- The Washington Times - Tuesday, July 16, 2002

Allen Iverson may be on the most wanted list in Philadelphia, but he is still on the backs of America's youth who are wearing his famous number 3 jersey.

At a basketball camp in Columbia, Md., yesterday, there were more Iverson jerseys to be seen than any other player who was represented. Some might believe that this represents a further deterioration of the values of our youth, to embrace such a notorious figure.

But I think there is something else going on with this generation of kids coming up today. They may be a lot smarter than we give them credit for, and a lot smarter than we were when we were kids.

To them, a basketball jersey may just be simply that a basketball jersey.

I asked one of the boys wearing an Iverson jersey if he knew about Iverson's legal problems the charges facing him for allegedly possessing an illegal firearm and threatening someone in a dispute involving his wife. The kid said he had heard about it, but didn't pay much attention to it.

"Don't you think you are glorifying his lifestyle by wearing his jersey?" I asked, and the kid said, "It's just a jersey, man, and he's just a basketball player."

Yeah. Maybe that's a lesson we could all learn.

I'm not naive enough to think that Allen Iverson doesn't represent much more than just a ballplayer. When Reebok uses him to market their shoes, they are selling a lifestyle to a generation of kids who embrace a hip-hop culture. And I know that this generation, more than any other, has been influenced more by the power of advertising and marketing.

But they also may be the most sophisticated generation that has come along yet in terms of marketing, and they may not be influenced any more by the likes of an Allen Iverson other than in what they wear or what music they listen to, or any other number of ways generations express the culture of their times. It doesn't necessarily translate to an influence of values. In fact, the influence of such public figures as athletes on the values of our youth may be at an all-time low, and that's not necessarily a bad thing.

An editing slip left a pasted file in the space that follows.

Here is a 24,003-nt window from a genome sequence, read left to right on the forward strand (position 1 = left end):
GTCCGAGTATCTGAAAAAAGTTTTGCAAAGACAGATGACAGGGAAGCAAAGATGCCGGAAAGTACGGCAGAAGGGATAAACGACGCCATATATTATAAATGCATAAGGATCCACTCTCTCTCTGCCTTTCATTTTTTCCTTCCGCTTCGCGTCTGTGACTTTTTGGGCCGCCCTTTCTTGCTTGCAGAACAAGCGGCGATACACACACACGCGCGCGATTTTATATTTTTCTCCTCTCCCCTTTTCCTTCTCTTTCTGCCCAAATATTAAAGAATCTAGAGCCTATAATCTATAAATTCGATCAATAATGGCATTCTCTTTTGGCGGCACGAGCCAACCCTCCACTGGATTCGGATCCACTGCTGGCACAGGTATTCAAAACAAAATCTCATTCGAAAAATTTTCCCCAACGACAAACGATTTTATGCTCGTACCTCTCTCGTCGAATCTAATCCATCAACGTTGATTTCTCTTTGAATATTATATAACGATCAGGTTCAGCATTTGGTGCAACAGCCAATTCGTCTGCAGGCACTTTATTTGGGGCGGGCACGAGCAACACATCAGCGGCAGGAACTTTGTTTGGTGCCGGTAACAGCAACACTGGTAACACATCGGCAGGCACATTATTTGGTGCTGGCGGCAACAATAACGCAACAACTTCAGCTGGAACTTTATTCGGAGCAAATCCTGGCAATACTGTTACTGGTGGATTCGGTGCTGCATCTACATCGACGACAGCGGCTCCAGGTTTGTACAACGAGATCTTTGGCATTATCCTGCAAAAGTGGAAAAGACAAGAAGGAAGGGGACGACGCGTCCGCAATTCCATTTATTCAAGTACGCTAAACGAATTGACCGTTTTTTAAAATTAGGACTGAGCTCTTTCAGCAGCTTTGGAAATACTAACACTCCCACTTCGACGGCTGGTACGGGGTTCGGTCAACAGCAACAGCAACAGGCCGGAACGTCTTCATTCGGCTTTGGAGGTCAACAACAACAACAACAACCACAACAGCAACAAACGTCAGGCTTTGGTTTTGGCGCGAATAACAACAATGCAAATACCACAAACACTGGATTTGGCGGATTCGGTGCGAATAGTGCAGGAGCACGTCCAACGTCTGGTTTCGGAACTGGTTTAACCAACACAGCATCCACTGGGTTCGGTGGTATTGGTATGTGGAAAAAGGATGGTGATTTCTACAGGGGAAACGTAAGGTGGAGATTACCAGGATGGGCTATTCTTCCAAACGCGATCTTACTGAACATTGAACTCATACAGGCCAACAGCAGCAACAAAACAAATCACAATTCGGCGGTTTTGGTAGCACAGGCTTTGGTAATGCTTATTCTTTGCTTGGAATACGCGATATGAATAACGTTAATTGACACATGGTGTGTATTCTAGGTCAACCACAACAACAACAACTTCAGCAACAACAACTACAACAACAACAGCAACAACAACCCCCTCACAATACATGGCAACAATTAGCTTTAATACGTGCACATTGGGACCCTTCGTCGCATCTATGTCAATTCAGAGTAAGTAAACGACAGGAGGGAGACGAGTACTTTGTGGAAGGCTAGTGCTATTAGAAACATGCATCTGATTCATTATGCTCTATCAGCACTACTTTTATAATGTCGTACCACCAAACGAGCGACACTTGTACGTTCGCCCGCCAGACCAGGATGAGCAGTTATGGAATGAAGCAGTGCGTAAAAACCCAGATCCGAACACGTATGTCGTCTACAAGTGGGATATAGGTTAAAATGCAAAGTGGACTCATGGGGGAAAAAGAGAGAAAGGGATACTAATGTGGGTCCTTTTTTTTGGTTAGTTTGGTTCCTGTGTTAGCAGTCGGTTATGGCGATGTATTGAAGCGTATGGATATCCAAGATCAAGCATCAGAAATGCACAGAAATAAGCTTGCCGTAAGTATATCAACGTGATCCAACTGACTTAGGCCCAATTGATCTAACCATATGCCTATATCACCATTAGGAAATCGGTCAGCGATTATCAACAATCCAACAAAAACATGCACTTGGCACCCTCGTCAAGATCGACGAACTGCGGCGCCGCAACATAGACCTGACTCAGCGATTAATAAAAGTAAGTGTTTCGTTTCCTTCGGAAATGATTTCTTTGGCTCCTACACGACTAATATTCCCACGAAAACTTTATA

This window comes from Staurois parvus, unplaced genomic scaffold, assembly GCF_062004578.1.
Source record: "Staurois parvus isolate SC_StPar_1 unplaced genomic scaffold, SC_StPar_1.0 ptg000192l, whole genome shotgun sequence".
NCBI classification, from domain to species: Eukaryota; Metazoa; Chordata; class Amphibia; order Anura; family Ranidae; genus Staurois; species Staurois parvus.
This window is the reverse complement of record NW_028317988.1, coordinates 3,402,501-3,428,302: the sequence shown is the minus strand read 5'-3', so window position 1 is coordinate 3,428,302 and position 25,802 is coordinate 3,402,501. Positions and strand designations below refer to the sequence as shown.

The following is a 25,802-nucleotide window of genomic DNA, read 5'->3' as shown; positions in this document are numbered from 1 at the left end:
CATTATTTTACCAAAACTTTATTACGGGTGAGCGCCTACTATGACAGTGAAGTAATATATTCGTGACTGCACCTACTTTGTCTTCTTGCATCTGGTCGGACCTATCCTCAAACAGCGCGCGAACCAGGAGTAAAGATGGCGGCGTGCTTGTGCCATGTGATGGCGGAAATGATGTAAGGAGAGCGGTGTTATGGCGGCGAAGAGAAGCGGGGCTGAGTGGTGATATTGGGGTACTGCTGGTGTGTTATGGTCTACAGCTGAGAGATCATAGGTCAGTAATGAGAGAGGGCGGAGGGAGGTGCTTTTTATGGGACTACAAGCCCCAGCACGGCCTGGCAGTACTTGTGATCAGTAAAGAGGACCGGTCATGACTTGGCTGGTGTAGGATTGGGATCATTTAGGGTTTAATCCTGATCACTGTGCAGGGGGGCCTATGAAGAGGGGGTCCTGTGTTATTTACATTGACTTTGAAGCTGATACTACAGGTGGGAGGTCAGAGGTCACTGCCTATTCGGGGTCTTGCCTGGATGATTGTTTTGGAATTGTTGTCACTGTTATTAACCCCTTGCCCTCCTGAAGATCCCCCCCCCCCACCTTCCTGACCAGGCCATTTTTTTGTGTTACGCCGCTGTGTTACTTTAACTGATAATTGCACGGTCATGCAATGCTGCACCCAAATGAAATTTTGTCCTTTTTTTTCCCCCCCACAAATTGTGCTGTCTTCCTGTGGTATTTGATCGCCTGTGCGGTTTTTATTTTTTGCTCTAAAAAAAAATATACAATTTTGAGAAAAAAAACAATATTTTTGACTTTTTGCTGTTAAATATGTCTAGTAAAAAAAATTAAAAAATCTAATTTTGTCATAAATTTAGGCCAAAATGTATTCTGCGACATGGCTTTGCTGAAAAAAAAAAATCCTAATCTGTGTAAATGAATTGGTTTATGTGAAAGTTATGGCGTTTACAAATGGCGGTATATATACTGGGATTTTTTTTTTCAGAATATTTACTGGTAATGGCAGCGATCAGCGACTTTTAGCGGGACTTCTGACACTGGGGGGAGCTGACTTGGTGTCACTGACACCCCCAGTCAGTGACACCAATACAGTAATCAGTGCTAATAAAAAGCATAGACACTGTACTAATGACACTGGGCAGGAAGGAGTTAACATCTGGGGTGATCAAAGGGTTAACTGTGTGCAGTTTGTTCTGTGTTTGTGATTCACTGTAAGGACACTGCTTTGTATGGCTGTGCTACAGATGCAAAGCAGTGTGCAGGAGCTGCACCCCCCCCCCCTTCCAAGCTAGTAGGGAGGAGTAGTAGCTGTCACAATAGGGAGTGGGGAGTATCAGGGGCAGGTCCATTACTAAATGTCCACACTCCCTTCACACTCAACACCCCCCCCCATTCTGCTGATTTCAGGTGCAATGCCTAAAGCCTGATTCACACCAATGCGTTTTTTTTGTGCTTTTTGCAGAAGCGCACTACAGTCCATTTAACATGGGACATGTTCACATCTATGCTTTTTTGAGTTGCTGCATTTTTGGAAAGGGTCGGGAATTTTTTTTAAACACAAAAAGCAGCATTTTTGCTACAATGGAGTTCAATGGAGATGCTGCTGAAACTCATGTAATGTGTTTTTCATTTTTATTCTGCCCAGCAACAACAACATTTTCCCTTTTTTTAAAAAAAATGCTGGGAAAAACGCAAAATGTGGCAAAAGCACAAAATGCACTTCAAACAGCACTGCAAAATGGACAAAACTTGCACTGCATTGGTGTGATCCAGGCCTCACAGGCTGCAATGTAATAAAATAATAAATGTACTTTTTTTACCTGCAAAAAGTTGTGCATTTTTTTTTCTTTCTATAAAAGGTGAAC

This, of course, is a variation on the athletes as role models argument, and do they have a responsibility as role models, the issue that Charles Barkley raised years ago. Every adult is a role model to any youth they come into contact with. But this whole notion that some detached athlete that a kid never met before can significantly impact the lives of our youth may have been a misguided notion all along.

Many times, it was certainly a lie. I read the Mickey Mantle story as a young boy until the pages fell out of the book. He was a ballplayer that I admired, and I fell in love with the story of a courageous, good-hearted country boy. I didn't know he was a mean drunk who wasted a good part of his God-given talent. That may have crushed me, because I expected more from someone who was a hero of mine.

But over the years since then, the role of athlete as hero has been diminished, chipped away by the glare and the enormity of the media, until perhaps there are no such expectations any more by our youth. Maybe there have been so many disappointments over the years that finally expectations and reality are as close to being equal as they ever have been at least among our youth. I'm not sure the adults have caught up yet.

How else do you explain why business people would be willing to pay money to hear motivational speeches by people in sports athletes and coaches some of whom have never accomplished any sort of business achievement in their life? Do they really believe that Dick Vitale or Bill Parcells can make them be better people? They could learn something from those kids wearing the Allen Iverson jerseys.

As far as Iverson himself, he apparently doesn't seem too concerned about whether or not he will be wearing number 3 again this year for the 76ers or a much longer number in the correctional system. Throwing a party with the entire Philadelphia media parked outside your house while you are facing an arrest on assault charges is right out of the "Animal House" strategy book. Facing double-secret probation? Road trip.

Iverson may be taking a road trip, no matter what the outcome of the charges. Philadelphia may decide that Allen Iverson the basketball player isn't worth the headaches of Allen Iverson the person, though it's still doubtful he would be traded, given the difficulties of getting equal value in return. But if he was, then you would have more kids buying Iverson jerseys, this time with a new team, because he is a very good basketball player.

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